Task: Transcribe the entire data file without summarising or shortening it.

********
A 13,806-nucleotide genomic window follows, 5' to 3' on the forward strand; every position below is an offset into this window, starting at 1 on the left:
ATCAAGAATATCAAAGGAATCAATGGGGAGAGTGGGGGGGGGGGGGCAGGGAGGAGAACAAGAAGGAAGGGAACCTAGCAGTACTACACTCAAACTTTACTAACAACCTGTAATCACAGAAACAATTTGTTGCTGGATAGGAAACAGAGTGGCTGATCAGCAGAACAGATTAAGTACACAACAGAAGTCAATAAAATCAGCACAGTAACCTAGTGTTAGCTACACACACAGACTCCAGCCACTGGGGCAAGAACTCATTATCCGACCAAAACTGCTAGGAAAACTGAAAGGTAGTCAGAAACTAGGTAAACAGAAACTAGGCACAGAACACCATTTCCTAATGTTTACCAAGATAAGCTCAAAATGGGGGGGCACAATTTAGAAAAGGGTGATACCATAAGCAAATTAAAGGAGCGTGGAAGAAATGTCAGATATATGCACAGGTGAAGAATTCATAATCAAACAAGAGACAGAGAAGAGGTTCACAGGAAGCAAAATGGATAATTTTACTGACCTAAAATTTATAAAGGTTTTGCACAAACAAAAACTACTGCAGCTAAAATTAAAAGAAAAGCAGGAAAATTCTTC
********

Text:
A 13,806-nucleotide genomic window follows, 5' to 3' on the forward strand; every position below is an offset into this window, starting at 1 on the left:
ATCAAGAATATCAAAGGAATCAATGGGGAGAGTGGGGGGGGGGGGGCAGGGAGGAGAACAAGAAGGAAGGGAACCTAGCAGTACTACACTCAAACTTTACTAACAACCTGTAATCACAGAAACAATTTGTTGCTGGATAGGAAACAGAGTGGCTGATCAGCAGAACAGATTAAGTACACAACAGAAGTCAATAAAATCAGCACAGTAACCTAGTGTTAGCTACACACACAGACTCCAGCCACTGGGGCAAGAACTCATTATCCGACCAAAACTGCTAGGAAAACTGAAAGGTAGTCAGAAACTAGGTAAACAGAAACTAGGCACAGAACACCATTTCCTAATGTTTACCAAGATAAGCTCAAAATGGGGGGGCACAATTTAGAAAAGGGTGATACCATAAGCAAATTAAAGGAGCGTGGAAGAAATGTCAGATATATGCACAGGTGAAGAATTCATAATCAAACAAGAGACAGAGAAGAGGTTCACAGGAAGCAAAATGGATAATTTTACTGACCTAAAATTTATAAAGGTTTTGCACAAACAAAAACTACTGCAGCTAAAATTAAAAGAAAAGCAGGAAAATTCTTC